Oversight hailed in rejection of Sacramento school budget

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The rejection of the Sacramento City Unified School District budget due to concerns about declining reserves is a sign of California’s strong education oversight, according to Moody’s Investors Service.

In a Thursday report, the rating agency called the decision a credit positive for the sector even though the district’s declining reserves are a credit negative.


The Sacramento County Office of Education, which has fiscal oversight of local school district, rejected the city school district budget for 2018 - 2019 on Sept. 6 because of projected deficit spending.

“The COE intervention serves as an example of California's strong fiscal oversight of K-12 public schools, a credit positive for the sector,” Moody’s analysts said.

The city school district board approved its $555.3 million budget in June, acknowledging that it was in dire financial straits with a $24.3 million deficit that it planned to cover with reserves.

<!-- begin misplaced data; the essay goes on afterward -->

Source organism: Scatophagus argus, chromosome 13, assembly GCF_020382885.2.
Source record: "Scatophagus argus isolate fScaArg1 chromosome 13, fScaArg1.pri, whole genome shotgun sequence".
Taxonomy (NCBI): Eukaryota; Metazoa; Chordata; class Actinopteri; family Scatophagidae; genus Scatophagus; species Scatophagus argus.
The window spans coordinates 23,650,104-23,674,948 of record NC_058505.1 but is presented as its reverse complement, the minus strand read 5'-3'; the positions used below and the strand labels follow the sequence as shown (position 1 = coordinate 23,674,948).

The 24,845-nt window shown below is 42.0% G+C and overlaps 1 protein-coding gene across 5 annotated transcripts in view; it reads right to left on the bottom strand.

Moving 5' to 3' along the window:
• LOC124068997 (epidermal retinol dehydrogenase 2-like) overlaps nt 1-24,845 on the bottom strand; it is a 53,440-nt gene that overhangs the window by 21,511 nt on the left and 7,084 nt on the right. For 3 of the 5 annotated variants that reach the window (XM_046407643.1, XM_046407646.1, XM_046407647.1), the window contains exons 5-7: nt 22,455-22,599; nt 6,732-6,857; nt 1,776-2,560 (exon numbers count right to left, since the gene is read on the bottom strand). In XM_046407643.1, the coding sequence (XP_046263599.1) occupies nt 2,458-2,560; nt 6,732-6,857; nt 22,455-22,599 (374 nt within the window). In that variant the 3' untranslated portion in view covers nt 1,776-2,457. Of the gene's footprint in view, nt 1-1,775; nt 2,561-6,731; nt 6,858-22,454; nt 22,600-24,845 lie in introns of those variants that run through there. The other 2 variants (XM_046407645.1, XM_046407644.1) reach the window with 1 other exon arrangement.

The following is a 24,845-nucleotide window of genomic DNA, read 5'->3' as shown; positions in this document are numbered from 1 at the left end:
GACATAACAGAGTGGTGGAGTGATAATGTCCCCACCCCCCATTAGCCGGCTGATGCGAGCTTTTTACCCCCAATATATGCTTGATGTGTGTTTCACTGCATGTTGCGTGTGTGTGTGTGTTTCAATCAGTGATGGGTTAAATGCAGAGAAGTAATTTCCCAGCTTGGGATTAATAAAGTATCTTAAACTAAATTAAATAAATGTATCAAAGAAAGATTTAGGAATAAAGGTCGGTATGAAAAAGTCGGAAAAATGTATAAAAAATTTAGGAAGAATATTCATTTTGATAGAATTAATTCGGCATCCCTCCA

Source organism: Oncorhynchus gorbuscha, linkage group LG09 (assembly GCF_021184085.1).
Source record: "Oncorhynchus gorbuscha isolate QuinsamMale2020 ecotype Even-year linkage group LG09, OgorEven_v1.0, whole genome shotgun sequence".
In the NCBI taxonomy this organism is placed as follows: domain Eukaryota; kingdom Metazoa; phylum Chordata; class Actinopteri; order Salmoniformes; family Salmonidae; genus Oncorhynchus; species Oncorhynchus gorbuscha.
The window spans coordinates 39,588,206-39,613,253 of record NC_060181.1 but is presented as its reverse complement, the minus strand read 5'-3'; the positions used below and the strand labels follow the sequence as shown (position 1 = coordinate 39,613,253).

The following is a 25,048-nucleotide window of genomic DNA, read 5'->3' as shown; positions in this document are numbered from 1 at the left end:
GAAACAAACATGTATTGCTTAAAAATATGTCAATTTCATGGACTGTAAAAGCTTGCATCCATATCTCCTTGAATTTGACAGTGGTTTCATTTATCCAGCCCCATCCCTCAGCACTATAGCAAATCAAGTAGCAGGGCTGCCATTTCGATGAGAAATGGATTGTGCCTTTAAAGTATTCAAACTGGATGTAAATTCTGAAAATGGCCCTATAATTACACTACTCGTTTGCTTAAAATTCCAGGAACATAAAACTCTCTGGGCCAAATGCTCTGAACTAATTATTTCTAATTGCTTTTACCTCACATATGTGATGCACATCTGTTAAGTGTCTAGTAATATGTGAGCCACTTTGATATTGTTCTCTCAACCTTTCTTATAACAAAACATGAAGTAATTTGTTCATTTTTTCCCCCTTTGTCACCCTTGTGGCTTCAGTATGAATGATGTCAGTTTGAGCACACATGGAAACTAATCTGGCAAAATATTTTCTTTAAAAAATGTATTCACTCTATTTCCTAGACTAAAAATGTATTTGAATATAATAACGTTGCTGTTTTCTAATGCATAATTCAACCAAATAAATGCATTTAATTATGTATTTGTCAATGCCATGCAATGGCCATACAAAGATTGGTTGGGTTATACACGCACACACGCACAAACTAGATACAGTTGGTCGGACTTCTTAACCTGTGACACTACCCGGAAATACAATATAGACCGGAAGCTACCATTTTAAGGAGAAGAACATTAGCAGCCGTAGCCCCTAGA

“The district is forced to dip into its reserves to cover expenses,” school Superintendent Jorge Aguilar said in a June press release.

He commissioned an independent budget review, stating “it is clear to me that our district faces significant fiscal challenges.”

The district cited rising pension and health care costs as some of the significant cost increases it is grappling with. It has taken measures including cutting a summer learning program, implementing a hiring freeze and making cuts to its administrative offices.

The county Office of Education has assigned a fiscal advisor to assist the district in revising its budget and given it until Oct. 8 to submit it, according to the Moody’s report. Otherwise a budget review committee of outside experts could be called in to craft the budget.

The county office could also take the step of assigning the fiscal advisor day-to-day authority of the district’s finances.

The district plans to present its revised budget to the board Oct. 4.

The district in California's state capital serves 43,024 students on 77 campuses in a 70-square-mile area.

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